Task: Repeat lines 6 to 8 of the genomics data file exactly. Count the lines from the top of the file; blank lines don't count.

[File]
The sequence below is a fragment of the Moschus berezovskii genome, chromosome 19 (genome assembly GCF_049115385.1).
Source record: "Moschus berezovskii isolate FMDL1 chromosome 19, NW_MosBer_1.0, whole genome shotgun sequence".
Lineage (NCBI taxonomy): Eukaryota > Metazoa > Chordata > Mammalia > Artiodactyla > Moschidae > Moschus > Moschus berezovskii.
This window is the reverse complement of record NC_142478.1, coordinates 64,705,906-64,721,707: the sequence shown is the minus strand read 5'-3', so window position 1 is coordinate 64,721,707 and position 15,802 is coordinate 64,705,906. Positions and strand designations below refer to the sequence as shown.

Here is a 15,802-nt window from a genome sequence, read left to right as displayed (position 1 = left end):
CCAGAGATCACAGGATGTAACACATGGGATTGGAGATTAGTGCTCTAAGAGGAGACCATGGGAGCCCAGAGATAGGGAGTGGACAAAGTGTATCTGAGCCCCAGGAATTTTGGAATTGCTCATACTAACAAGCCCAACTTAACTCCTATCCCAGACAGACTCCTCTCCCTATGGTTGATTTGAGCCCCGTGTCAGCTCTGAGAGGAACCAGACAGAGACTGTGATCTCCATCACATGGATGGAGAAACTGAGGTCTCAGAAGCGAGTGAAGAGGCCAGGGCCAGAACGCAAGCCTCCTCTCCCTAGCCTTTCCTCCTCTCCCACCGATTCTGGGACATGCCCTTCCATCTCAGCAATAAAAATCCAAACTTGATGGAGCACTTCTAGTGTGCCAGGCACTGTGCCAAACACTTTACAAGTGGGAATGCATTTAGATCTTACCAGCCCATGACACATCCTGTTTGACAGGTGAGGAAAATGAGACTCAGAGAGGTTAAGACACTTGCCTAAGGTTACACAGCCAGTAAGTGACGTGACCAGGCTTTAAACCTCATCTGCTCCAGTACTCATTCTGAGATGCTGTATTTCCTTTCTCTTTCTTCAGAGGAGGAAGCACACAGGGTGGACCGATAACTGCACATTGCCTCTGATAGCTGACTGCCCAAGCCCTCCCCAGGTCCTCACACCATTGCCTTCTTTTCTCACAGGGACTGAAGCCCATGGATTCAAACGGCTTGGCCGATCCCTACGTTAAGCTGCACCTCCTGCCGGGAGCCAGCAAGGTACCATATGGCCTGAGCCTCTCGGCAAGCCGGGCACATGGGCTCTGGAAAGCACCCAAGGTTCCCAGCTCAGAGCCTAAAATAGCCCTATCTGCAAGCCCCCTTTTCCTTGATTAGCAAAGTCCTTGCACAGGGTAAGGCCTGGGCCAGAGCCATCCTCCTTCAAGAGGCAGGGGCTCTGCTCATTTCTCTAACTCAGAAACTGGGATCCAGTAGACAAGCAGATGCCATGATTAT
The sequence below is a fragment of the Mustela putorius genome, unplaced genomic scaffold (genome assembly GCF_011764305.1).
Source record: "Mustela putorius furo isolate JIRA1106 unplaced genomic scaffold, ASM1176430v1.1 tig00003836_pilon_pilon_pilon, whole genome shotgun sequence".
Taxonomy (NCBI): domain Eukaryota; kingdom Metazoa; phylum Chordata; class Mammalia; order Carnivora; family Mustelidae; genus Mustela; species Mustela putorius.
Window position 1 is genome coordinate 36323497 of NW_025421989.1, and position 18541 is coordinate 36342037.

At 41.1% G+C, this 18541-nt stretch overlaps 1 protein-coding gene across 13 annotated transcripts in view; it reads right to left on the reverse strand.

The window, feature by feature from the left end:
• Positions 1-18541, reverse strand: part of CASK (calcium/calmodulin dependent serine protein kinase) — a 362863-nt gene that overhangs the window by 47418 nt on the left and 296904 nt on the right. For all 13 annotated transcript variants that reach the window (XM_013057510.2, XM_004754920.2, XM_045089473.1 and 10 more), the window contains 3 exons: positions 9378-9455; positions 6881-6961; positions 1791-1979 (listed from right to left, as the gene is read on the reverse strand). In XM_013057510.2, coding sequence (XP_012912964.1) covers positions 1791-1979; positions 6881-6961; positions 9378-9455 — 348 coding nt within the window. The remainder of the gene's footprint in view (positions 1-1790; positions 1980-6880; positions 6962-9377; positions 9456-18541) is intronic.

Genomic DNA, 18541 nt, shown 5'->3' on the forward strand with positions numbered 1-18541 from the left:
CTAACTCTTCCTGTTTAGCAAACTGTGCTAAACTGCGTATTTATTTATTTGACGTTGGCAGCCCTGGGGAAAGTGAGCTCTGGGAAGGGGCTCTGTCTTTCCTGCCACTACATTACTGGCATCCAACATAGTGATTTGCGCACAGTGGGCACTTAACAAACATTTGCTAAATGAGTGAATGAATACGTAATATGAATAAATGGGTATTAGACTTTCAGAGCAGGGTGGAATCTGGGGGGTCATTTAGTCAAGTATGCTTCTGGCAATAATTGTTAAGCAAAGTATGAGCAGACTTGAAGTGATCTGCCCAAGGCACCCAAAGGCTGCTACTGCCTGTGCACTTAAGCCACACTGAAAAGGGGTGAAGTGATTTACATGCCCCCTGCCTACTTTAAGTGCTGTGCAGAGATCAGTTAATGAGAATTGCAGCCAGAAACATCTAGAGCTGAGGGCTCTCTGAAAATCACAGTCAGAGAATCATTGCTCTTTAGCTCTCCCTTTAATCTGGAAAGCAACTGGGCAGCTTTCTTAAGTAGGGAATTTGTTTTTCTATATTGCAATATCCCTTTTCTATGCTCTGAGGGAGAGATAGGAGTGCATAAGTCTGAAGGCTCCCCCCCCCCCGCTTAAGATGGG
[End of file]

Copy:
CCAGAGATCACAGGATGTAACACATGGGATTGGAGATTAGTGCTCTAAGAGGAGACCATGGGAGCCCAGAGATAGGGAGTGGACAAAGTGTATCTGAGCCCCAGGAATTTTGGAATTGCTCATACTAACAAGCCCAACTTAACTCCTATCCCAGACAGACTCCTCTCCCTATGGTTGATTTGAGCCCCGTGTCAGCTCTGAGAGGAACCAGACAGAGACTGTGATCTCCATCACATGGATGGAGAAACTGAGGTCTCAGAAGCGAGTGAAGAGGCCAGGGCCAGAACGCAAGCCTCCTCTCCCTAGCCTTTCCTCCTCTCCCACCGATTCTGGGACATGCCCTTCCATCTCAGCAATAAAAATCCAAACTTGATGGAGCACTTCTAGTGTGCCAGGCACTGTGCCAAACACTTTACAAGTGGGAATGCATTTAGATCTTACCAGCCCATGACACATCCTGTTTGACAGGTGAGGAAAATGAGACTCAGAGAGGTTAAGACACTTGCCTAAGGTTACACAGCCAGTAAGTGACGTGACCAGGCTTTAAACCTCATCTGCTCCAGTACTCATTCTGAGATGCTGTATTTCCTTTCTCTTTCTTCAGAGGAGGAAGCACACAGGGTGGACCGATAACTGCACATTGCCTCTGATAGCTGACTGCCCAAGCCCTCCCCAGGTCCTCACACCATTGCCTTCTTTTCTCACAGGGACTGAAGCCCATGGATTCAAACGGCTTGGCCGATCCCTACGTTAAGCTGCACCTCCTGCCGGGAGCCAGCAAGGTACCATATGGCCTGAGCCTCTCGGCAAGCCGGGCACATGGGCTCTGGAAAGCACCCAAGGTTCCCAGCTCAGAGCCTAAAATAGCCCTATCTGCAAGCCCCCTTTTCCTTGATTAGCAAAGTCCTTGCACAGGGTAAGGCCTGGGCCAGAGCCATCCTCCTTCAAGAGGCAGGGGCTCTGCTCATTTCTCTAACTCAGAAACTGGGATCCAGTAGACAAGCAGATGCCATGATTAT
The sequence below is a fragment of the Mustela putorius genome, unplaced genomic scaffold (genome assembly GCF_011764305.1).
Source record: "Mustela putorius furo isolate JIRA1106 unplaced genomic scaffold, ASM1176430v1.1 tig00003836_pilon_pilon_pilon, whole genome shotgun sequence".